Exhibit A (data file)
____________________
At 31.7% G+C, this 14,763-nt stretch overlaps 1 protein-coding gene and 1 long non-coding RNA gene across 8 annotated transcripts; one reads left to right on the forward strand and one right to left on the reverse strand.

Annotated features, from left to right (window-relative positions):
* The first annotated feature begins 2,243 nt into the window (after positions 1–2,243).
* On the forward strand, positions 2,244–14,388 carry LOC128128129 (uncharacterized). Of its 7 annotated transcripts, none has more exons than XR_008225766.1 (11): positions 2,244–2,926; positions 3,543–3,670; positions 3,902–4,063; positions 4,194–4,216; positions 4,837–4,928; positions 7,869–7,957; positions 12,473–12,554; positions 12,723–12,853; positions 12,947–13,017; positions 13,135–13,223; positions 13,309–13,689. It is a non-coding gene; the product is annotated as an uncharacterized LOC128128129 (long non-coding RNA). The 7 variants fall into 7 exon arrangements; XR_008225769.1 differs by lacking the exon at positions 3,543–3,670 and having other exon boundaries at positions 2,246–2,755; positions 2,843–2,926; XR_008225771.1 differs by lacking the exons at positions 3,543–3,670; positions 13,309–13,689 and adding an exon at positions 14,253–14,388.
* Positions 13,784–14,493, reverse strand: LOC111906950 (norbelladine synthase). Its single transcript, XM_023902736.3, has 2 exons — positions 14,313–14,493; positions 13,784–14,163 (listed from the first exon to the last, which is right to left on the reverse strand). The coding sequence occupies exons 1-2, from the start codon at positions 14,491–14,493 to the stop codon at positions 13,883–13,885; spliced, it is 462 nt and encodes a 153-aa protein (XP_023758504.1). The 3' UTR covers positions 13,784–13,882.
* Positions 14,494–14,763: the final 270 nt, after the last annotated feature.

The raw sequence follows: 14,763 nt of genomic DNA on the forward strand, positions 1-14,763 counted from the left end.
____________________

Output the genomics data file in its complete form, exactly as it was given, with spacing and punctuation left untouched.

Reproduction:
At 31.7% G+C, this 14,763-nt stretch overlaps 1 protein-coding gene and 1 long non-coding RNA gene across 8 annotated transcripts; one reads left to right on the forward strand and one right to left on the reverse strand.

Annotated features, from left to right (window-relative positions):
* The first annotated feature begins 2,243 nt into the window (after positions 1–2,243).
* On the forward strand, positions 2,244–14,388 carry LOC128128129 (uncharacterized). Of its 7 annotated transcripts, none has more exons than XR_008225766.1 (11): positions 2,244–2,926; positions 3,543–3,670; positions 3,902–4,063; positions 4,194–4,216; positions 4,837–4,928; positions 7,869–7,957; positions 12,473–12,554; positions 12,723–12,853; positions 12,947–13,017; positions 13,135–13,223; positions 13,309–13,689. It is a non-coding gene; the product is annotated as an uncharacterized LOC128128129 (long non-coding RNA). The 7 variants fall into 7 exon arrangements; XR_008225769.1 differs by lacking the exon at positions 3,543–3,670 and having other exon boundaries at positions 2,246–2,755; positions 2,843–2,926; XR_008225771.1 differs by lacking the exons at positions 3,543–3,670; positions 13,309–13,689 and adding an exon at positions 14,253–14,388.
* Positions 13,784–14,493, reverse strand: LOC111906950 (norbelladine synthase). Its single transcript, XM_023902736.3, has 2 exons — positions 14,313–14,493; positions 13,784–14,163 (listed from the first exon to the last, which is right to left on the reverse strand). The coding sequence occupies exons 1-2, from the start codon at positions 14,491–14,493 to the stop codon at positions 13,883–13,885; spliced, it is 462 nt and encodes a 153-aa protein (XP_023758504.1). The 3' UTR covers positions 13,784–13,882.
* Positions 14,494–14,763: the final 270 nt, after the last annotated feature.

The raw sequence follows: 14,763 nt of genomic DNA on the forward strand, positions 1-14,763 counted from the left end.